Richard Granger Jr. is the inaugural holder of the William H. Neukom 1964 Distinguished Professorship in Computational Science. The chair will support his work as director of the Neukom Institute, strengthening collaborative research between computer science and other disciplines. Granger, who is also a professor of psychological and brain sciences, combines experimental and theoretical analysis of how the brain performs certain tasks to forge new directions in the design, structure, and analysis of computational data for the evolving fields of observational and pharmacological brain studies. He has written extensively on these subjects for scholarly journals. "The Neukom professorship is fostering new interdisciplinary collaborations and new study opportunities for students and faculty in a range of fields, from brain science to computer science, and from linguistics to philosophy," says Granger. Established by Board of Trustees Chair William H. Neukom '64, the professorship was part of his gift to create the Neukom Institute for Computational Science.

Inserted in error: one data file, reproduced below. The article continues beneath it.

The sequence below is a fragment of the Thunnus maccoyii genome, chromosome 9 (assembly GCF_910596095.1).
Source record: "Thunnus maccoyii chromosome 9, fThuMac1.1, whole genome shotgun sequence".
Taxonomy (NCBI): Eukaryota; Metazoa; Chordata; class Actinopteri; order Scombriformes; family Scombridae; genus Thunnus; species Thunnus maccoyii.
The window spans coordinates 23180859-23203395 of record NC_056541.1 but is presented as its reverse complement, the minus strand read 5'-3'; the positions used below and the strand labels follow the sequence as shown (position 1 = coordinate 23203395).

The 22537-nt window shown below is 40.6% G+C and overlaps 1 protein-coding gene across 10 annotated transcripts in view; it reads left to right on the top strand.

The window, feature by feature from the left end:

The Albert W. Smith Professorship in Chemistry is now held by Jane E. G. Lipson. Lipson's research in the properties of polymers was recognized in 2005 by the American Physical Society, which elected her a fellow. Lipson was also recently elected to chair the 2008 Polymer Physics Gordon Conference. The author of numerous scientific research papers, Lipson seeks to increase understanding of complex fluids using well-defined theory, simulation data, and experimental results. Taking her first full year of sabbatical since she began teaching in 1986, Lipson plans to use the resources of both her chair and her sabbatical to initiate several new research projects. "I am particularly looking forward to working with my research group in developing new skills and ideas over the coming year," she says. The Smith professorship was established in 1965 by Kent H. Smith '15 in honor of his father, Dr. Albert W. Smith, a faculty member at Case Institute of Technology and director of the Dow Chemical Company.